So May has rumbled into June. The ‘heatwave’ that had us gasping for the office water coolers has passed, but in our collective subconscious in the UK June to August means summer and summer means holidays. People across the land are preparing to go clubbing in Marbella, trekking in Jordan, kite surfing in Egypt, camping in Devon. Yet in this holiday atmosphere I must share my one simple delight that alone will make me a content man on holiday. Above anything else, give me coffee in a square.
It obviously helps if the sun is shining, though this is not essential. Rain is admittedly a hindrance. Sat in a red plastic chair, next to a red plastic table, under an Amstel Beer umbrella, I can sit and engage in a luxury rarely afforded in London- doing nothing. I can simply sit and sip my espresso from a round, thick white china cup and enjoy watching the world. How often do we really see the world around us? Sipping in a corner of a square provides the perfect vantage point to admire what is right before me.
The square itself may be composed of an old church and a connected series of apartment blocks and shops. At ground level the colourful café awnings and populated tables beckon to the thirsty tourist passing by, and up above balconies drip with potted plants and clothes hung out to dry. Shutters protect against the hot midday sun. There is nothing so plainly drab as a ‘colour theme’ to the buildings, but a recurring theme throughout is the peeling paint. Not a wall or shutter or door is spared; and it looks fantastic! Perhaps it is the sun, or the context of being in a square, or my overly charitable spirit as I sip my third espresso, but it lends a kind of insouciant elegance to the place. ‘Shabby chic’ as the Sunday Times magazine would put it.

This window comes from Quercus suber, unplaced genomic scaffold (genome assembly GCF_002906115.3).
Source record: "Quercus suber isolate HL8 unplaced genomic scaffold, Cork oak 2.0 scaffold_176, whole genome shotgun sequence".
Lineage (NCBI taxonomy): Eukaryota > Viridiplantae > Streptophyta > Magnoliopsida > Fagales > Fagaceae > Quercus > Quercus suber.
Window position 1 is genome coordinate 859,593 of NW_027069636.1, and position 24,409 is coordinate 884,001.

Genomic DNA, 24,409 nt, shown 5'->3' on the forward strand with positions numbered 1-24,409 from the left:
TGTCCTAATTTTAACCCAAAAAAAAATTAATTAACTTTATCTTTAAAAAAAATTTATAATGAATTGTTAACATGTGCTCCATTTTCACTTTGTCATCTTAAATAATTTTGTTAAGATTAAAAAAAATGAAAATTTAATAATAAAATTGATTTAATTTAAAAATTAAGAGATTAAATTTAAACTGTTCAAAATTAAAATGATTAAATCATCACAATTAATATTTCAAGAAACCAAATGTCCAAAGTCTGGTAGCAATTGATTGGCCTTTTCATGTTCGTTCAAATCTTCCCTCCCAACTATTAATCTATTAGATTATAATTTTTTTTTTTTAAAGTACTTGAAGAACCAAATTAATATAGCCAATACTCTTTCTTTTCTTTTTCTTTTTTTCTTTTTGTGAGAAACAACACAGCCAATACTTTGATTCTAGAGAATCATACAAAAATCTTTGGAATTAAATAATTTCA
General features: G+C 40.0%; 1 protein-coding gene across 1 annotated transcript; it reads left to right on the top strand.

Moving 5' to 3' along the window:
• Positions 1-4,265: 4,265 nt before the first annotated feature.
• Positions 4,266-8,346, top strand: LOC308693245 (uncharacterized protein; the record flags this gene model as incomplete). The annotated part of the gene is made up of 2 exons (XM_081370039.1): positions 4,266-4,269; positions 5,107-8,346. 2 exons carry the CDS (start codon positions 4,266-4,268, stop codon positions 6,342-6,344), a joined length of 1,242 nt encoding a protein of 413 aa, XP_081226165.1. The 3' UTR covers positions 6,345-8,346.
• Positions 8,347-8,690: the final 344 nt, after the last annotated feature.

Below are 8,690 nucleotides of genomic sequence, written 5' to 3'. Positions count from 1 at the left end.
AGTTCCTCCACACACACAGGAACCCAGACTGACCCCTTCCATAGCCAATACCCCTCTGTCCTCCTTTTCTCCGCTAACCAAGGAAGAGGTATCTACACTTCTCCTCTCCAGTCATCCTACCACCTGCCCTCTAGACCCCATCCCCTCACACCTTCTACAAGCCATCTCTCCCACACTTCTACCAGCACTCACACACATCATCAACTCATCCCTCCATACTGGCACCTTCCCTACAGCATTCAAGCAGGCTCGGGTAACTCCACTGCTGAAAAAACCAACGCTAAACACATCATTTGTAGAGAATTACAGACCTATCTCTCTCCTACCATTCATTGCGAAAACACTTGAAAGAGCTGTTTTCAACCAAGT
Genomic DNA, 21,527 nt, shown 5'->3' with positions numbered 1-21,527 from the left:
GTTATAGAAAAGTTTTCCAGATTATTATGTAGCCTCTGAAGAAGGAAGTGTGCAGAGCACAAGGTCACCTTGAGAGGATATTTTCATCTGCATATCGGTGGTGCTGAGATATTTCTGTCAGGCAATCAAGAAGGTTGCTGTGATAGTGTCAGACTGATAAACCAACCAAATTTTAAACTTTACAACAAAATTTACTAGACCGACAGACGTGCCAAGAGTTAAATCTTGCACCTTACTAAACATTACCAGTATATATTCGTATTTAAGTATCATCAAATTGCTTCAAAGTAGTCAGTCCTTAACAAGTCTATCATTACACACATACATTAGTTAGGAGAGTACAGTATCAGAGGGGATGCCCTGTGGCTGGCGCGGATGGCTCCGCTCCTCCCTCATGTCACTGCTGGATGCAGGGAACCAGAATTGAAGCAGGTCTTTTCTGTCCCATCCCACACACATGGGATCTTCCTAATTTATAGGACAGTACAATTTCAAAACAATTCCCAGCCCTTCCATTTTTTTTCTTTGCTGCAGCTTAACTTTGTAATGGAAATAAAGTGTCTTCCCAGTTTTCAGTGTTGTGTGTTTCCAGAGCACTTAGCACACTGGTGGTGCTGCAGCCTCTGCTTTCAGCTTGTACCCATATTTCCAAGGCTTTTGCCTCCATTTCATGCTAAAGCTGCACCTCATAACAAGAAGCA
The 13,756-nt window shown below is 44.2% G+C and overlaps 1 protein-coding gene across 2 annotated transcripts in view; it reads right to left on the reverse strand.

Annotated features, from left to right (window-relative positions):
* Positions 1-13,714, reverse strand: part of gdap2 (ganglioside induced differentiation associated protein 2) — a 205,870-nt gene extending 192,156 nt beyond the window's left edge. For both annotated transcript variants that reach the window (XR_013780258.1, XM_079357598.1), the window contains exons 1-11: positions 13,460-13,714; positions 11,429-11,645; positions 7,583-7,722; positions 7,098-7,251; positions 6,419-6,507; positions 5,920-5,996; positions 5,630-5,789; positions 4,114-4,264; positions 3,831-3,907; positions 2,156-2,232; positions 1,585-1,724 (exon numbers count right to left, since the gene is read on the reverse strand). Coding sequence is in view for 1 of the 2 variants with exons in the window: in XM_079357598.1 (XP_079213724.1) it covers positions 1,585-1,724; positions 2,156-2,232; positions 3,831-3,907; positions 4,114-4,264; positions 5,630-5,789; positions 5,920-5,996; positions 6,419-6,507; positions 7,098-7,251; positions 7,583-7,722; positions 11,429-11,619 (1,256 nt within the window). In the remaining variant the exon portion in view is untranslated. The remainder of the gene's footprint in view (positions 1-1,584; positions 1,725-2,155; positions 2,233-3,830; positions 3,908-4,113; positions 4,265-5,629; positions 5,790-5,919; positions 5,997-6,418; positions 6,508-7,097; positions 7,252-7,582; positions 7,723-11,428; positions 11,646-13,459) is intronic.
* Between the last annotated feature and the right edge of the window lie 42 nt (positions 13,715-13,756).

As my eyes return to street level, the level of bustle that is generally going on is enjoyed all the more by my doing absolutely nothing, and knowing that this nothing has no time limit. On one particularly lazy holiday a friend and I coined the term ‘TAL’- ‘There’s Always Later’- and nowhere does this apply more aptly than in the wonderful, indulgent inertia that settles when sipping in a square. It is therefore with some smug amusement I can look around me and see a group of beleaguered tourists following a very enthusiastic guide as she holds her guiding umbrella aloft, or a stressed couple peering at a battered lonely planet before rushing off back in the direction from which they came. A man playing an accordion wafts past. The waitress seamlessly flits from English on my table to German on the next to French on the next. A trilingual waitress. I feel the usual blush of shame at my English incompetence with languages, but the joy of my situation cannot be suppressed for long.
If I close my eyes for a second, my ears tune into the chinking of cutlery on plates, relaxed conversation, snippets of the blurb from the tour guide, birds flying to and fro from the scattered trees. Even the accordion begins to add something to the atmosphere.
I open my eyes, and realise my cup is now empty. I have already out stayed the other guests. Surely it’s time to go? The Lonely Planet sits unopened in my bag…. TAL. I order another.
When it comes to holidays, don’t give me thrills or spills. Don’t give me pubs or clubs. Give me my greatest delight. There’s always later for the rest.